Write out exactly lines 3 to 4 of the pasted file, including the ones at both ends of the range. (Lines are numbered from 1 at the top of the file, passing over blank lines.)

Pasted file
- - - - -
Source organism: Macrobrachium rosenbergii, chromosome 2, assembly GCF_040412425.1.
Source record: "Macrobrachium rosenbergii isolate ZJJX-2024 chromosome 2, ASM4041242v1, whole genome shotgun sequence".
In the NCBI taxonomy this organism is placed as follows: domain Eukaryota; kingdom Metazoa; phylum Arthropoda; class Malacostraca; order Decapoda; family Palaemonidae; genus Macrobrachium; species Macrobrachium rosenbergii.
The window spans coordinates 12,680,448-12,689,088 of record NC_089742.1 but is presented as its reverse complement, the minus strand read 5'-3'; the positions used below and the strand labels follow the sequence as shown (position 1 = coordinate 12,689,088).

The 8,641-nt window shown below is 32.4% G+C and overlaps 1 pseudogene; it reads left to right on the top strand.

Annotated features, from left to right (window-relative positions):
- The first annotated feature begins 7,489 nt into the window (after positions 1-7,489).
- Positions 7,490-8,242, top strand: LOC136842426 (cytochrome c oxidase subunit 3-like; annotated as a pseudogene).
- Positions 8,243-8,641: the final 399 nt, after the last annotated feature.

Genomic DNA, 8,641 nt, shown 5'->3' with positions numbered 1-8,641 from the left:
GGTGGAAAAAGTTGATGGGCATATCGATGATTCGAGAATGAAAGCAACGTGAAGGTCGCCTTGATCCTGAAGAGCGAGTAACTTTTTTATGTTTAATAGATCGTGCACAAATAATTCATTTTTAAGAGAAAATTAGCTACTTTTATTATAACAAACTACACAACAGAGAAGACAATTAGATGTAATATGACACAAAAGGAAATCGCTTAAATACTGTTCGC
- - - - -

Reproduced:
In the NCBI taxonomy this organism is placed as follows: domain Eukaryota; kingdom Metazoa; phylum Arthropoda; class Malacostraca; order Decapoda; family Palaemonidae; genus Macrobrachium; species Macrobrachium rosenbergii.
The window spans coordinates 12,680,448-12,689,088 of record NC_089742.1 but is presented as its reverse complement, the minus strand read 5'-3'; the positions used below and the strand labels follow the sequence as shown (position 1 = coordinate 12,689,088).